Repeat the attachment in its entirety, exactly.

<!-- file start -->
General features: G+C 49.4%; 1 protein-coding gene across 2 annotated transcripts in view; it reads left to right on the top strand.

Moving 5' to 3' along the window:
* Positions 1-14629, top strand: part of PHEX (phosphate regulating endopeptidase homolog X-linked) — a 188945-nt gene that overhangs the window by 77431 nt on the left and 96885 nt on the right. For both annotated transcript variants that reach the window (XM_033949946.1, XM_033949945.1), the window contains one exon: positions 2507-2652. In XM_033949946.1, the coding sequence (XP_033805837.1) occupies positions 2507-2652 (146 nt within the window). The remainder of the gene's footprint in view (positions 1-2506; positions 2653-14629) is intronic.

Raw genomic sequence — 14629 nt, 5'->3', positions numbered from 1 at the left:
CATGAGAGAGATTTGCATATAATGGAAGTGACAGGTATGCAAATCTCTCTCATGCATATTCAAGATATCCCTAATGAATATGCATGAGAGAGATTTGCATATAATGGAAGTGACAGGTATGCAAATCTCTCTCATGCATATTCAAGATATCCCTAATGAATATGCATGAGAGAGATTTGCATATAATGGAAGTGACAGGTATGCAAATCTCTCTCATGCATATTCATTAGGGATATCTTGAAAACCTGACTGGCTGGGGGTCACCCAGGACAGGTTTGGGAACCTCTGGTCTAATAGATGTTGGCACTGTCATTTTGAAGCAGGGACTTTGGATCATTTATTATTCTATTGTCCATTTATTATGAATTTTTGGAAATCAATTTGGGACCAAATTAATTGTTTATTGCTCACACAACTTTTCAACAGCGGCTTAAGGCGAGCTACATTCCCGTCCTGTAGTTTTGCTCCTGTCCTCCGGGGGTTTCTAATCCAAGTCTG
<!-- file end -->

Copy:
General features: G+C 49.4%; 1 protein-coding gene across 2 annotated transcripts in view; it reads left to right on the top strand.

Moving 5' to 3' along the window:
* Positions 1-14629, top strand: part of PHEX (phosphate regulating endopeptidase homolog X-linked) — a 188945-nt gene that overhangs the window by 77431 nt on the left and 96885 nt on the right. For both annotated transcript variants that reach the window (XM_033949946.1, XM_033949945.1), the window contains one exon: positions 2507-2652. In XM_033949946.1, the coding sequence (XP_033805837.1) occupies positions 2507-2652 (146 nt within the window). The remainder of the gene's footprint in view (positions 1-2506; positions 2653-14629) is intronic.

Raw genomic sequence — 14629 nt, 5'->3', positions numbered from 1 at the left:
CATGAGAGAGATTTGCATATAATGGAAGTGACAGGTATGCAAATCTCTCTCATGCATATTCAAGATATCCCTAATGAATATGCATGAGAGAGATTTGCATATAATGGAAGTGACAGGTATGCAAATCTCTCTCATGCATATTCAAGATATCCCTAATGAATATGCATGAGAGAGATTTGCATATAATGGAAGTGACAGGTATGCAAATCTCTCTCATGCATATTCATTAGGGATATCTTGAAAACCTGACTGGCTGGGGGTCACCCAGGACAGGTTTGGGAACCTCTGGTCTAATAGATGTTGGCACTGTCATTTTGAAGCAGGGACTTTGGATCATTTATTATTCTATTGTCCATTTATTATGAATTTTTGGAAATCAATTTGGGACCAAATTAATTGTTTATTGCTCACACAACTTTTCAACAGCGGCTTAAGGCGAGCTACATTCCCGTCCTGTAGTTTTGCTCCTGTCCTCCGGGGGTTTCTAATCCAAGTCTG